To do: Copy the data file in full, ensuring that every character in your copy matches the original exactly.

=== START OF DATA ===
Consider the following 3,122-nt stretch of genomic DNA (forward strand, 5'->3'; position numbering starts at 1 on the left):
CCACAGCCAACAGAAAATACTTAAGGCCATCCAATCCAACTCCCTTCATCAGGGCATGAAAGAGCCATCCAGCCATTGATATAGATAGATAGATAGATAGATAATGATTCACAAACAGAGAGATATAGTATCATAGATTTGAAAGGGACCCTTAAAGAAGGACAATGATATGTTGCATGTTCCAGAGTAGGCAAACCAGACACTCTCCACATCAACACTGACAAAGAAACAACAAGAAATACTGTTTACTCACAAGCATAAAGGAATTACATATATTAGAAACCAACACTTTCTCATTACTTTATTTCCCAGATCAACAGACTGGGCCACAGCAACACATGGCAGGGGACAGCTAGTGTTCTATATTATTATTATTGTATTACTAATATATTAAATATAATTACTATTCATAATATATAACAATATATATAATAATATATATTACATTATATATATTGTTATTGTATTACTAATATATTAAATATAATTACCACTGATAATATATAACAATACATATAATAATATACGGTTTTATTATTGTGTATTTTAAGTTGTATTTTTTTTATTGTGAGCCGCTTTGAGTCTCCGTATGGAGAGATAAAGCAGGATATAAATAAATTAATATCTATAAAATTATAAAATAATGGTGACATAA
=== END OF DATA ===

Consider the following 3,122-nt stretch of genomic DNA (forward strand, 5'->3'; position numbering starts at 1 on the left):
CCACAGCCAACAGAAAATACTTAAGGCCATCCAATCCAACTCCCTTCATCAGGGCATGAAAGAGCCATCCAGCCATTGATATAGATAGATAGATAGATAGATAATGATTCACAAACAGAGAGATATAGTATCATAGATTTGAAAGGGACCCTTAAAGAAGGACAATGATATGTTGCATGTTCCAGAGTAGGCAAACCAGACACTCTCCACATCAACACTGACAAAGAAACAACAAGAAATACTGTTTACTCACAAGCATAAAGGAATTACATATATTAGAAACCAACACTTTCTCATTACTTTATTTCCCAGATCAACAGACTGGGCCACAGCAACACATGGCAGGGGACAGCTAGTGTTCTATATTATTATTATTGTATTACTAATATATTAAATATAATTACTATTCATAATATATAACAATATATATAATAATATATATTACATTATATATATTGTTATTGTATTACTAATATATTAAATATAATTACCACTGATAATATATAACAATACATATAATAATATACGGTTTTATTATTGTGTATTTTAAGTTGTATTTTTTTTATTGTGAGCCGCTTTGAGTCTCCGTATGGAGAGATAAAGCAGGATATAAATAAATTAATATCTATAAAATTATAAAATAATGGTGACATAA